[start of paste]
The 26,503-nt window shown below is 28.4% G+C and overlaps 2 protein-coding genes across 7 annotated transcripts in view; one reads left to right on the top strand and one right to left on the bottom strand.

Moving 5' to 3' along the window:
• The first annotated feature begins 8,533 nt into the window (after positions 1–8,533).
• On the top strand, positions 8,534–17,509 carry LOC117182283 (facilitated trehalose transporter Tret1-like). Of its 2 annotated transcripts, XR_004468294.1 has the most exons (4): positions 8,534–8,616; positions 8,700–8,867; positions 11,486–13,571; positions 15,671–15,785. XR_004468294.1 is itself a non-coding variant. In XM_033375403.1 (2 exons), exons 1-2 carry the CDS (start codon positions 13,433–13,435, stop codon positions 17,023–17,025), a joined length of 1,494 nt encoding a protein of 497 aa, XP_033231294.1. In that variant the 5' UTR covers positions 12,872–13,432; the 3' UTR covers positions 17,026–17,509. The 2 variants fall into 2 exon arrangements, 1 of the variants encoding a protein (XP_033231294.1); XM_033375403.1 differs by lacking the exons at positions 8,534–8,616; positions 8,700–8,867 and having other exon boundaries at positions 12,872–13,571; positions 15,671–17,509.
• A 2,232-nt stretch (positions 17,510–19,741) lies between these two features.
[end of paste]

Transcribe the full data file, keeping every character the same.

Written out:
The 26,503-nt window shown below is 28.4% G+C and overlaps 2 protein-coding genes across 7 annotated transcripts in view; one reads left to right on the top strand and one right to left on the bottom strand.

Moving 5' to 3' along the window:
• The first annotated feature begins 8,533 nt into the window (after positions 1–8,533).
• On the top strand, positions 8,534–17,509 carry LOC117182283 (facilitated trehalose transporter Tret1-like). Of its 2 annotated transcripts, XR_004468294.1 has the most exons (4): positions 8,534–8,616; positions 8,700–8,867; positions 11,486–13,571; positions 15,671–15,785. XR_004468294.1 is itself a non-coding variant. In XM_033375403.1 (2 exons), exons 1-2 carry the CDS (start codon positions 13,433–13,435, stop codon positions 17,023–17,025), a joined length of 1,494 nt encoding a protein of 497 aa, XP_033231294.1. In that variant the 5' UTR covers positions 12,872–13,432; the 3' UTR covers positions 17,026–17,509. The 2 variants fall into 2 exon arrangements, 1 of the variants encoding a protein (XP_033231294.1); XM_033375403.1 differs by lacking the exons at positions 8,534–8,616; positions 8,700–8,867 and having other exon boundaries at positions 12,872–13,571; positions 15,671–17,509.
• A 2,232-nt stretch (positions 17,510–19,741) lies between these two features.